Weird, I know, but that’s the way things were.

Well anyway, even though I knew I shouldn’t be sad around the king, I just couldn’t bring myself to smile. Not today.

 Some of my relatives, who lived near the Lord’s city, Jerusalem, had come with news. Bad news.  They told me the city was in ruins and the gate still broken down. I knew that I had to do something. But what could I do? I was a thousand miles away from Jerusalem. I was just a lowly servant to the king. I was no Joshua that could command the sun to stand still or a David that could kill a giant!

I was a cupbearer. A soon-to-be-executed cupbearer.

But then I remembered that yesterday I had asked God to allow me to make a difference for my people back in my home country of Israel. This was my chance! I could either let things go as they were and pretend everything was okay, or I could take the plunge.

Scared stiff, I whispered a prayer in my heart for God’s help. Then I licked my lips, straightened my shoulders … and asked for permission to go back to my home country and rebuild the city.

Yes, I thought that was the scariest day of my life. Little did I know that things would get even scarier. But I learned an important lesson that day. God can use cupbearers as well as conquerors.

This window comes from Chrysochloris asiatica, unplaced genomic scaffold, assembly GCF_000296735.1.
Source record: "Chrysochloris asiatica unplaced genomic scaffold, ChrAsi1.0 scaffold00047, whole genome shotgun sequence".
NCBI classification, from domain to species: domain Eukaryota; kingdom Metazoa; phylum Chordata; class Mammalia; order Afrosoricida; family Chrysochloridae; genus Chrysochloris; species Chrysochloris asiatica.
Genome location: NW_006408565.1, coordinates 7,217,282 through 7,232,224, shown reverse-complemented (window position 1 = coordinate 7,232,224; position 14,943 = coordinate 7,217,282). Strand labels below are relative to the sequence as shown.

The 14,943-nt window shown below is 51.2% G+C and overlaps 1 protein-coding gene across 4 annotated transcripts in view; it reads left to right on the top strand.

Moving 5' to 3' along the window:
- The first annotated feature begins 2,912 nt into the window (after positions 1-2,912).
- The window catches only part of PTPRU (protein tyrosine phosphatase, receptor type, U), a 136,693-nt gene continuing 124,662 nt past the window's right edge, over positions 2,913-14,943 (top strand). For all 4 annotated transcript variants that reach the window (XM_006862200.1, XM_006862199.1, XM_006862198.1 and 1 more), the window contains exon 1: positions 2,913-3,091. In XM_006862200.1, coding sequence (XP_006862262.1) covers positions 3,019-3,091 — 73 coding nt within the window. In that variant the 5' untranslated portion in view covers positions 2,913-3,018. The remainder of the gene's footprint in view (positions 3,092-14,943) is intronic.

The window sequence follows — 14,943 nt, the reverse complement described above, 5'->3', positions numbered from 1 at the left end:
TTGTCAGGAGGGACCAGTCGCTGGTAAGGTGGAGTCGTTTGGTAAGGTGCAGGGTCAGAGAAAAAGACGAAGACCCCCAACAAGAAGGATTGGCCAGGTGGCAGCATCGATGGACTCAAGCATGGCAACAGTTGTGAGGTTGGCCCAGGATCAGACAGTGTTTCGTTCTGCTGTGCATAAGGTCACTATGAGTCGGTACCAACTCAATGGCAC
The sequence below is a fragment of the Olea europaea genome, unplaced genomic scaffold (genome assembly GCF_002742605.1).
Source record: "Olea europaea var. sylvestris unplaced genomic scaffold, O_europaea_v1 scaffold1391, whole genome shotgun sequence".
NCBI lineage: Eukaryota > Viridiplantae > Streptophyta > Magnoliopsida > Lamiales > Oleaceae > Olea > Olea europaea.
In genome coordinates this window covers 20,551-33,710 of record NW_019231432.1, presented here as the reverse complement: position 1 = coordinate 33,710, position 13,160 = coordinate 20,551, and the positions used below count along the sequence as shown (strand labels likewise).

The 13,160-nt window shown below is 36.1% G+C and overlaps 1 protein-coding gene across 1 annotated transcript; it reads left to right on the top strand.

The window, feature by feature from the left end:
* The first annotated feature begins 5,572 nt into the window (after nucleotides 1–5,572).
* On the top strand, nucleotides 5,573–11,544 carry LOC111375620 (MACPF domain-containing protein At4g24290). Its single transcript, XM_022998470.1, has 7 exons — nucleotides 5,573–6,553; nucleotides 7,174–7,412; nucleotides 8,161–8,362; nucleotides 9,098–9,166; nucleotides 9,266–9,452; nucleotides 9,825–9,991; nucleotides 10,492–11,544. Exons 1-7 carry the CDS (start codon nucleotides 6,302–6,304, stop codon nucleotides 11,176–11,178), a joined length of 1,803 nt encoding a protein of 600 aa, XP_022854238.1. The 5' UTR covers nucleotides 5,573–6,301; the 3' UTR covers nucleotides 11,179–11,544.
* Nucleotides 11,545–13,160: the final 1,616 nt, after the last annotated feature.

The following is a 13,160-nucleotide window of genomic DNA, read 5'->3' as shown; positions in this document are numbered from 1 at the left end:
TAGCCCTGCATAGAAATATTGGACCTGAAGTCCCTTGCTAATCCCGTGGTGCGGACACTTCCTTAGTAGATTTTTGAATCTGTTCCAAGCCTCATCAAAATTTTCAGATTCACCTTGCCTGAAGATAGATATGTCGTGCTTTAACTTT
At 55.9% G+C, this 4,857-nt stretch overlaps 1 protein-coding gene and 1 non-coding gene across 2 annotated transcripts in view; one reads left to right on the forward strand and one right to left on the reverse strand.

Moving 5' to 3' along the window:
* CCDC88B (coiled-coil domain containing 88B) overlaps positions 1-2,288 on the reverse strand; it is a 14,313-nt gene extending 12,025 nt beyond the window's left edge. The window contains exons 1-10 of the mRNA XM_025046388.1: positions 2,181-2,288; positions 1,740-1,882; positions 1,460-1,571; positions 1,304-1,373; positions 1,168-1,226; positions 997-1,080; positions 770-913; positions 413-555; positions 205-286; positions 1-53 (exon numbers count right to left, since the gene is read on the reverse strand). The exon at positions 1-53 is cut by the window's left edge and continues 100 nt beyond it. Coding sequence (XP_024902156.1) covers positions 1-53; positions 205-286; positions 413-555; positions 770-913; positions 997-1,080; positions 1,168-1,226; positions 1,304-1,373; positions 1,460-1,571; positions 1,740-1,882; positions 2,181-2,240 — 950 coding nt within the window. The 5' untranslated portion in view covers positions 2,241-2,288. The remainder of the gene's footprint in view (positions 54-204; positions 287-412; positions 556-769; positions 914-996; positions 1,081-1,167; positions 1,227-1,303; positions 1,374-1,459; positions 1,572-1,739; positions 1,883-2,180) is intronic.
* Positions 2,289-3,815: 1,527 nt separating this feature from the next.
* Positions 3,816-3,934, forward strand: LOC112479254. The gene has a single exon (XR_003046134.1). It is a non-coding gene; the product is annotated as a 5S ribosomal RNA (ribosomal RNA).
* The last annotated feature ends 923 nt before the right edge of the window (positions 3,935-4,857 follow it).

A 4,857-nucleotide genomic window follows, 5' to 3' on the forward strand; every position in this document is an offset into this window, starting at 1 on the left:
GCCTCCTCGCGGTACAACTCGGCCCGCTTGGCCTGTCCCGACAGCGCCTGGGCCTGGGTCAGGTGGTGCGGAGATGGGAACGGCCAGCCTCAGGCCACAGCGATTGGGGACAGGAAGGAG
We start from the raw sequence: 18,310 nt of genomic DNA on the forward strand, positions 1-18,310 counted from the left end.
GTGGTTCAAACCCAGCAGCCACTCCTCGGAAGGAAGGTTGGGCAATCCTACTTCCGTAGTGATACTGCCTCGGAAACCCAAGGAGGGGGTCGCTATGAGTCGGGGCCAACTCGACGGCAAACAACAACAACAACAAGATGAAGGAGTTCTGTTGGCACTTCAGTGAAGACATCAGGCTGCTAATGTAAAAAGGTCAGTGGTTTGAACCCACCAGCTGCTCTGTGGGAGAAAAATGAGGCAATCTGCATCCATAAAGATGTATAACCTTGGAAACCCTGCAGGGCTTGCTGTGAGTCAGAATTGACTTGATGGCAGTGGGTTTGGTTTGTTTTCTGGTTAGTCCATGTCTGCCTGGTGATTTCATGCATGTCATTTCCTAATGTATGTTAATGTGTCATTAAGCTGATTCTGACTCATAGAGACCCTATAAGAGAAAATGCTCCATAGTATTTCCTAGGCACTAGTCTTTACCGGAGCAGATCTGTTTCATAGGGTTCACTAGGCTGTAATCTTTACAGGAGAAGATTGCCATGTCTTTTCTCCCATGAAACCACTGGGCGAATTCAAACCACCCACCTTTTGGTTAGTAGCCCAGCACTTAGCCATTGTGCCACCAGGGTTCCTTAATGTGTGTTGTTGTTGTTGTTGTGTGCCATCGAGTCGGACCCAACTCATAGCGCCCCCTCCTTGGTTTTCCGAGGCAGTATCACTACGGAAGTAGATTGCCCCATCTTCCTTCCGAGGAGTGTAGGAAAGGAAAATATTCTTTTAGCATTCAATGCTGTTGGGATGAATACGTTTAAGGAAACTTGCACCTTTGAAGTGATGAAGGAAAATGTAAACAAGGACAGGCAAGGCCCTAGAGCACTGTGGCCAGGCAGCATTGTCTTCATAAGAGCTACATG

No matter who we are, kid or adult, once we trust Him, we can tackle the biggest challenges—and win.

Jesus said to him, “If you can believe, all things are possible to him who believes.”  Immediately the father of the child cried out and said with tears, “Lord, I believe; help my unbelief!”

Mark 9:23-24

One of the most striking parts of this biblical passage is the father’s brutal honesty. While Jesus’s declaration that everything is possible to those who have faith inspires us to “ask abundantly so our joy may be full, (John 16:24),” it is the raw, naked confession of the father that really tugs at my heart.

He’s not lauding the reasons why he deserves a miracle nor is he just nodding his head, like many today, and saying “thanks for the encouraging sermon Pastor Jesus” while expecting nothing to change in his life.